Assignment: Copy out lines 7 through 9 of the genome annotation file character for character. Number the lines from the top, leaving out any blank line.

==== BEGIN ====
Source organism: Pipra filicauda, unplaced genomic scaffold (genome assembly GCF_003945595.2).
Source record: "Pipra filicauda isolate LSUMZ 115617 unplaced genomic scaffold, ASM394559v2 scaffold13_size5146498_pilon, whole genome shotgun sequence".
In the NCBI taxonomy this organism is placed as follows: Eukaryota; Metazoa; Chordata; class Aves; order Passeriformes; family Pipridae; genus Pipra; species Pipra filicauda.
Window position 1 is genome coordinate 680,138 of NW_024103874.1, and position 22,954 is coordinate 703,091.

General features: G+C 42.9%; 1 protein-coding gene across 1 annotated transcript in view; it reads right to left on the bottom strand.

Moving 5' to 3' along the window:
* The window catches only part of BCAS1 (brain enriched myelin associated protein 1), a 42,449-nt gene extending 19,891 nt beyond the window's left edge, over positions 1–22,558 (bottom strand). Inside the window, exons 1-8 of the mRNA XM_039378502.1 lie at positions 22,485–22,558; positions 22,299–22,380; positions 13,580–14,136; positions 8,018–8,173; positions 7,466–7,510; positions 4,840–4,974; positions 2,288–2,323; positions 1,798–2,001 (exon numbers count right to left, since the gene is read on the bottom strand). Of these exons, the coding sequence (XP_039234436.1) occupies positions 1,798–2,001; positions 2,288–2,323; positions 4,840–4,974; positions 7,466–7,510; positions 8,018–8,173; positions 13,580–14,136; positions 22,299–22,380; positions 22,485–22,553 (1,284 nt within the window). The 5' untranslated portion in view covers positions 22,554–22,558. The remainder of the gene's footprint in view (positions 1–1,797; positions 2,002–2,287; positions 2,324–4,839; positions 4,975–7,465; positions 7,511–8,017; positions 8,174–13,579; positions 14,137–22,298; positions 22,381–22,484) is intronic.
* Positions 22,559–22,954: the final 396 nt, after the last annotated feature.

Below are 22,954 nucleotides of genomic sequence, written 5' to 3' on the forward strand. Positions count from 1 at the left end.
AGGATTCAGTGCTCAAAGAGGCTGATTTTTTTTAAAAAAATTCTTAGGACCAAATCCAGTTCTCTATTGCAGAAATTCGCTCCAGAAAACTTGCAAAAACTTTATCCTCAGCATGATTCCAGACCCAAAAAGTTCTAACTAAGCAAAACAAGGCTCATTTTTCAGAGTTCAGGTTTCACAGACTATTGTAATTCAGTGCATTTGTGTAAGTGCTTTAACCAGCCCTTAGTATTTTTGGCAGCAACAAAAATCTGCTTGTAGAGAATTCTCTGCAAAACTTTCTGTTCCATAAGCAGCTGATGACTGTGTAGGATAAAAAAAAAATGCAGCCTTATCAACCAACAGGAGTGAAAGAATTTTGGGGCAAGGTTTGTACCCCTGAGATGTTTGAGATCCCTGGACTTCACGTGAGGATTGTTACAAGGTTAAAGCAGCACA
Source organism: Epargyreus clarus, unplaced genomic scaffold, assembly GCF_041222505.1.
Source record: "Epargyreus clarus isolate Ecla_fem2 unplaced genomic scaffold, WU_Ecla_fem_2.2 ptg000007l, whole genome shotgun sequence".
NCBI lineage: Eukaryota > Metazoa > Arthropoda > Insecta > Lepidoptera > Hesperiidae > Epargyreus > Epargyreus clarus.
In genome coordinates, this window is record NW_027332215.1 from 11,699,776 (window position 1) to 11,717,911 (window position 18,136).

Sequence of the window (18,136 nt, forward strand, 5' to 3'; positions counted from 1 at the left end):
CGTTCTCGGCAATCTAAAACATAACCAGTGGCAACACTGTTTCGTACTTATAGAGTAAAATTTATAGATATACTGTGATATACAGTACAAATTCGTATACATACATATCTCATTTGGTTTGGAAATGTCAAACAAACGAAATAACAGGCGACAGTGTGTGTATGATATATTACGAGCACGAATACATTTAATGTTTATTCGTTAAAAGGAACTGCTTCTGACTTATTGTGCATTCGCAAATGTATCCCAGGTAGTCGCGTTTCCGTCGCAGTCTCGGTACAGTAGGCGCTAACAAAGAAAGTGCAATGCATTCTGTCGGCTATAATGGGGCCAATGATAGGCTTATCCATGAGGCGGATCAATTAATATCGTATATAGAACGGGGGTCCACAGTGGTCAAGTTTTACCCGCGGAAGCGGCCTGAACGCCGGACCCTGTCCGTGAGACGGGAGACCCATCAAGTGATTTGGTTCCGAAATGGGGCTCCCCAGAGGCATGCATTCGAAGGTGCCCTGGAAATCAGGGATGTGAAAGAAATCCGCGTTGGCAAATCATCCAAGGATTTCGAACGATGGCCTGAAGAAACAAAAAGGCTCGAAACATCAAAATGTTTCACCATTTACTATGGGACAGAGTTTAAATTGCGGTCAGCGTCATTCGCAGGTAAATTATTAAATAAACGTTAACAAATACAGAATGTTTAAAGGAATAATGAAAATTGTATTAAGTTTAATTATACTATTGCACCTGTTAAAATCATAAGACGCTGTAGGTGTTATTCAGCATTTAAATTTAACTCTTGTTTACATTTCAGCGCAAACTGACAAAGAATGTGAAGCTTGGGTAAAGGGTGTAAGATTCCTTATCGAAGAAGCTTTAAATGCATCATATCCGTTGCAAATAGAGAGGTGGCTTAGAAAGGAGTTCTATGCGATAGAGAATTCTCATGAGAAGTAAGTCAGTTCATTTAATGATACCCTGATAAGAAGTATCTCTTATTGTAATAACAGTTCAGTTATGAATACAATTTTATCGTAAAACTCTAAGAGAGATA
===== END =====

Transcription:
* The window catches only part of BCAS1 (brain enriched myelin associated protein 1), a 42,449-nt gene extending 19,891 nt beyond the window's left edge, over positions 1–22,558 (bottom strand). Inside the window, exons 1-8 of the mRNA XM_039378502.1 lie at positions 22,485–22,558; positions 22,299–22,380; positions 13,580–14,136; positions 8,018–8,173; positions 7,466–7,510; positions 4,840–4,974; positions 2,288–2,323; positions 1,798–2,001 (exon numbers count right to left, since the gene is read on the bottom strand). Of these exons, the coding sequence (XP_039234436.1) occupies positions 1,798–2,001; positions 2,288–2,323; positions 4,840–4,974; positions 7,466–7,510; positions 8,018–8,173; positions 13,580–14,136; positions 22,299–22,380; positions 22,485–22,553 (1,284 nt within the window). The 5' untranslated portion in view covers positions 22,554–22,558. The remainder of the gene's footprint in view (positions 1–1,797; positions 2,002–2,287; positions 2,324–4,839; positions 4,975–7,465; positions 7,511–8,017; positions 8,174–13,579; positions 14,137–22,298; positions 22,381–22,484) is intronic.
* Positions 22,559–22,954: the final 396 nt, after the last annotated feature.

Below are 22,954 nucleotides of genomic sequence, written 5' to 3' on the forward strand. Positions count from 1 at the left end.